Lai, a founder of the Hong Kong police force’s counterterrorism unit, reacted to the refusal figures with surprise.

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“They are encouraging and shocking at the same time ... I am glad the government is taking a more proactive approach, daring and determined to refuse entry,” he said.

Several factors had to be taken into account in refusing someone entry, Lai said, including international threats, the background of the traveller, their nationality and travel history.

“The fact Hong Kong is ... densely populated increases the potential damage from an attack,” he said. “An attack would have a greater impact here than in Europe … There would be more damage, more people hurt and of more nationalities.”

Lai said that in future the anti-terrorism unit would probably have to take an even more proactive strategy.

“Personally I don’t think what is being done is enough,” he said. “I think there should be more public education ... That is a very important part of prevention and raising awareness.”

On the 43 Indonesian helpers said to have been radicalised, Lai believed the number was “not massive” but should still raise concern.

According to the think tank report, radicalised helpers were not interested in carrying out an attack in Hong Kong, but were providing funds and arranging trips to Syria for extremists – sometimes via Hong Kong.

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Lai said that to be “a hub and an operational base for terrorism could be even more damaging than having an attack ... If Hong Kong becomes an operational base, it loses the reputation and advantages of being a safe city.”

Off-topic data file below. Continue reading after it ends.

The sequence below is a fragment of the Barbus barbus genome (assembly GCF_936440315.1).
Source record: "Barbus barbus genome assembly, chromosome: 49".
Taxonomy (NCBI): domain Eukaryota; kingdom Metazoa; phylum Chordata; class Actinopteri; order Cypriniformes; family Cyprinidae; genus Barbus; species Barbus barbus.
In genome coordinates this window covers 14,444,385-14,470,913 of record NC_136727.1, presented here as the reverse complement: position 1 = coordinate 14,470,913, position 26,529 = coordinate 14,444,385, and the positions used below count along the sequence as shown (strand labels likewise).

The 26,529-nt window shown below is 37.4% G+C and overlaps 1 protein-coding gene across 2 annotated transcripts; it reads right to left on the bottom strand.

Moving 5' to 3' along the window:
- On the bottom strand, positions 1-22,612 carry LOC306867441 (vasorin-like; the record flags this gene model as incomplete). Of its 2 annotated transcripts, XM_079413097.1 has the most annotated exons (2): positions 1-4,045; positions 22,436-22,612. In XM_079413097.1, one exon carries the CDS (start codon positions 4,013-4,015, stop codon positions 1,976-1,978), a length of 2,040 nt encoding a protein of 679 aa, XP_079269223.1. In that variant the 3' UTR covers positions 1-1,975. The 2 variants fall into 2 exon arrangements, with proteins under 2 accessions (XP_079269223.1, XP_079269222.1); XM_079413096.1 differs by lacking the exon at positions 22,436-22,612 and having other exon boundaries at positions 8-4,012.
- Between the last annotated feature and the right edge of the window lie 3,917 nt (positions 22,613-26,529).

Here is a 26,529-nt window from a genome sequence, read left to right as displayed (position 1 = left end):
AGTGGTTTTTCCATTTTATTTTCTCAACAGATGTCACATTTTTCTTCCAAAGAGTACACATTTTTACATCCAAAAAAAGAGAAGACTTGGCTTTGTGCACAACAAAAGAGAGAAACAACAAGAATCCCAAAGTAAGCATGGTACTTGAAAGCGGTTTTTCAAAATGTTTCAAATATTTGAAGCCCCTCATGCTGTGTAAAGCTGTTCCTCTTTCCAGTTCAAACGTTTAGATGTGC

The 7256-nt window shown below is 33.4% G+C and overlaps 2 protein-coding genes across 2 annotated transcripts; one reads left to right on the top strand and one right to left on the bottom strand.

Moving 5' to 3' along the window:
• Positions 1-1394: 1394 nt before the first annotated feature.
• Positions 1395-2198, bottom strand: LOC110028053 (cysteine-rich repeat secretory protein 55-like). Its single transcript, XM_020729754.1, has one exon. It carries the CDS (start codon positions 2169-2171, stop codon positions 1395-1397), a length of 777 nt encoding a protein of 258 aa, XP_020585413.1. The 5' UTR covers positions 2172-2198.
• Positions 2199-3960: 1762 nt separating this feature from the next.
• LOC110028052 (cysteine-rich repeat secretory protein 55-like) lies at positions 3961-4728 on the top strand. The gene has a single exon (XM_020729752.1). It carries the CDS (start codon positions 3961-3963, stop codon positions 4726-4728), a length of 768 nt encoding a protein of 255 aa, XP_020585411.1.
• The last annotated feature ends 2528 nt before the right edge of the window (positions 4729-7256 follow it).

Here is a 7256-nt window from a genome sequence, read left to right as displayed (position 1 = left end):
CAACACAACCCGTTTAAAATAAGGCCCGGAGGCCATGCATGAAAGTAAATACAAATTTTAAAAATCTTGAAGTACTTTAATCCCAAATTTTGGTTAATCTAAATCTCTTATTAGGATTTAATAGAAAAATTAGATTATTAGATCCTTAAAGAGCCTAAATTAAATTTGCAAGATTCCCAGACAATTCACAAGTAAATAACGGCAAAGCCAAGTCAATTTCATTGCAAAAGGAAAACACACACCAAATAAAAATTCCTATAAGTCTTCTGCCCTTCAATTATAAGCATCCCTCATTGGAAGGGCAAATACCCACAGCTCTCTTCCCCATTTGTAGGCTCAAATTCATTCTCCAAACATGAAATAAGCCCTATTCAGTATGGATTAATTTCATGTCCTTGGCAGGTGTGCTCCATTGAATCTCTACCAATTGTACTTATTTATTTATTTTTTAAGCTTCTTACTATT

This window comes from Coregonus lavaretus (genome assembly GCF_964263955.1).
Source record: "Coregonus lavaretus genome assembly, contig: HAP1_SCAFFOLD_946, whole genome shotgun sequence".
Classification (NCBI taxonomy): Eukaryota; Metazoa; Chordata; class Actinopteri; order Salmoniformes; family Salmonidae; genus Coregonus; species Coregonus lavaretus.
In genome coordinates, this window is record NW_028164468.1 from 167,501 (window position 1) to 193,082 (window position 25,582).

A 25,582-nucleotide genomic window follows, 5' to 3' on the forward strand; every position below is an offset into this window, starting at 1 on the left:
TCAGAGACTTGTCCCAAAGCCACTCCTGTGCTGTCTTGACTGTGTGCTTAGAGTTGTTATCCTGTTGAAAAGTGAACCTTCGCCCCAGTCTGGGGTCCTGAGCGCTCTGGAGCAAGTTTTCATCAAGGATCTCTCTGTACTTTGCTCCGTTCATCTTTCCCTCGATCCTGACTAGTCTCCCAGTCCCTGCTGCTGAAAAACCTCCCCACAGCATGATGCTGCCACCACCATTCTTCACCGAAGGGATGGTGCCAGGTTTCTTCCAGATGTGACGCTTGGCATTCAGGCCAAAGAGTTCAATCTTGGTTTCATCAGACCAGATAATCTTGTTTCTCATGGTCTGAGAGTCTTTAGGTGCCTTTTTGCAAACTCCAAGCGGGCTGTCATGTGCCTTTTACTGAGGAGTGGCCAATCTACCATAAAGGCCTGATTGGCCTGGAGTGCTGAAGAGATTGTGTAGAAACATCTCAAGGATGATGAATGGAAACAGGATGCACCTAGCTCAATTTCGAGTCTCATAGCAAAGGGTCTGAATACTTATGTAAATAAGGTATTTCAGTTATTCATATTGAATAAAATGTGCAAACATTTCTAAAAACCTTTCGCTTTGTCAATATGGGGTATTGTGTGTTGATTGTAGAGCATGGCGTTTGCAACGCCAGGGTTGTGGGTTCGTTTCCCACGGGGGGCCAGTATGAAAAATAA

Lai noted the difficulty involved in disrupting the online communications of extremists, and said the police therefore had to detect radicalisation through stricter immigration controls and undercover investigations.

Romlah Rosedah, chairwoman of the Indonesian Migrant Muslim Alliance in Hong Kong, said Indonesian domestic workers had occasionally been questioned by police.

“Islamic State can make us feel very uncomfortable. I understand the police are concerned about it,” she said.

Rosedah said she was aware that some ustadz – Islamic teachers – invited to deliver talks in the city had been barred from entering.

Hong Kong police would not reveal how many helpers had been investigated or deported on suspicion of being involved in extremist activity, nor the number of preachers banned from entering the city.

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Concerns over extremism have grown in several Asian nations. Indonesian authorities, currently facing increasing religious and political tensions in the country, reportedly turned down hundreds of passport applications last year over fears the majority wanted to join Islamic State in the Middle East.

At the end of last year, Singapore said it had repatriated almost 70 foreigners, including five domestic helpers, for suspected extremism since 2015. In July, two radicalised helpers were deported.

Meanwhile, Philippine troops are trying to win control of the southern city of Marawi, in Mindanao, after it was seized by pro-Islamic State militants in May.

In the same month, Hong Kong anti-terrorism police said they were on alert over possible lone wolf-style attacks, saying extremists may already have sneaked into the city. The disclosure sparked worry among the city’s Muslims, who said the police’s comments would contribute to further stigmatisation of their community.

A spokesman for the Hong Kong police said this week that there was “no specific intelligence to suggest Hong Kong is likely to be a target of terrorist attacks”.

The city’s terrorist threat level remains “moderate”.